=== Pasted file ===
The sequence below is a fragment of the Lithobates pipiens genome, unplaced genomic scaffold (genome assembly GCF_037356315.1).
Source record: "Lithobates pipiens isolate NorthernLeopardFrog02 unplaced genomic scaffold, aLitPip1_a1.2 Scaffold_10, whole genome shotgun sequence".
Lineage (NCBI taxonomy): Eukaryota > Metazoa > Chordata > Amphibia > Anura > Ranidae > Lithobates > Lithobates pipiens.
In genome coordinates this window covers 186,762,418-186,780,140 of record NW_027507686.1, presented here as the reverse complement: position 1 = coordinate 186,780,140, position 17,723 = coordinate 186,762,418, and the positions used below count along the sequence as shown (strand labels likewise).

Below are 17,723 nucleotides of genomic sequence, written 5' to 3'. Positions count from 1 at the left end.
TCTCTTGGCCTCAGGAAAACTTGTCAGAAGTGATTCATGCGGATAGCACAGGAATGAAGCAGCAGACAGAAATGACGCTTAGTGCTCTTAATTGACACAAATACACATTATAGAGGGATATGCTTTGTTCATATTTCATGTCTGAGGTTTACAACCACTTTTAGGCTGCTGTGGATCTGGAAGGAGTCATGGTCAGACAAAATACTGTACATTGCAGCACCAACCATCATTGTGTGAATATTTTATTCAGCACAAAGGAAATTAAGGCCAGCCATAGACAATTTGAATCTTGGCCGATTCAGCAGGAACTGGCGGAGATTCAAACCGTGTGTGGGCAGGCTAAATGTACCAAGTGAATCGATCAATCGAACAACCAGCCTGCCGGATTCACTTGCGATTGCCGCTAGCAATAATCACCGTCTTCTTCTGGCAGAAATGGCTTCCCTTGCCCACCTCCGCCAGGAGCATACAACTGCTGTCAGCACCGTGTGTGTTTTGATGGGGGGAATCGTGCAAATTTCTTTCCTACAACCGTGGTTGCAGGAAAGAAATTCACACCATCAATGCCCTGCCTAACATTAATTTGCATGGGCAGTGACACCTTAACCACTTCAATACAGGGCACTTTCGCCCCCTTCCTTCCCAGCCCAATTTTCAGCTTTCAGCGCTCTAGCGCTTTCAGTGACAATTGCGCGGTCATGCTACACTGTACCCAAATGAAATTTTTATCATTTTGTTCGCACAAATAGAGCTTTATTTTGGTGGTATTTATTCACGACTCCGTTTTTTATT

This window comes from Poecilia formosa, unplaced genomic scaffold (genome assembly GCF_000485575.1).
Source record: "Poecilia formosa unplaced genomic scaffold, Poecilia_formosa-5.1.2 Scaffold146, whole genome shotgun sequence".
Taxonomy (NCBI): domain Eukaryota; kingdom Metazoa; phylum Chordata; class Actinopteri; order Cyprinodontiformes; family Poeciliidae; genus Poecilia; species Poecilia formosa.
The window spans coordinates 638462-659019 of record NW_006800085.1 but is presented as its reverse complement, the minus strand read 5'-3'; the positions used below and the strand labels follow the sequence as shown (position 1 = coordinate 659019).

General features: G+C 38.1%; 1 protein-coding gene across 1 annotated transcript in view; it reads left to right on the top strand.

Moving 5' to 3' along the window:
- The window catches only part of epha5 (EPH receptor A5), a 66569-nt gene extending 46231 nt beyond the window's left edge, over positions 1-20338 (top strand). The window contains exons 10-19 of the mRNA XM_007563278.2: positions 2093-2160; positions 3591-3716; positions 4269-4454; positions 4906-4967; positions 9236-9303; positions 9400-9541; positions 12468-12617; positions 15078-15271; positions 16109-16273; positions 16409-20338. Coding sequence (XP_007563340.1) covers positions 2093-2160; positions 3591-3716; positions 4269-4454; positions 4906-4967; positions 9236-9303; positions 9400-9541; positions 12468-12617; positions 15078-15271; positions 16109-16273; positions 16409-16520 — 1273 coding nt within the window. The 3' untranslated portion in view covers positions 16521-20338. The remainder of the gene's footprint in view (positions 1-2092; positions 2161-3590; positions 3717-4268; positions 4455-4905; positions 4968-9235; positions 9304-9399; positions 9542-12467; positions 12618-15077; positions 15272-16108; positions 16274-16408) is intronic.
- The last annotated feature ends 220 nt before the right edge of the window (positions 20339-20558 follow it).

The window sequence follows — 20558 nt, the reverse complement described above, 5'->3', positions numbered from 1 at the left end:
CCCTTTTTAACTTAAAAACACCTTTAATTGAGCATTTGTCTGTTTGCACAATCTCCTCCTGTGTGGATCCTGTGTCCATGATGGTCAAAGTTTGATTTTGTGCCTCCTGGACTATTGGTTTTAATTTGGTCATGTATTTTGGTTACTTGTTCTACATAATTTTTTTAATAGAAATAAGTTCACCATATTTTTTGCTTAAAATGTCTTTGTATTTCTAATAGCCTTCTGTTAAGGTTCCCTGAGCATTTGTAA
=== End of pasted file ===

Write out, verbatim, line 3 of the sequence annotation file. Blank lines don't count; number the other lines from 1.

Lineage (NCBI taxonomy): Eukaryota > Metazoa > Chordata > Amphibia > Anura > Ranidae > Lithobates > Lithobates pipiens.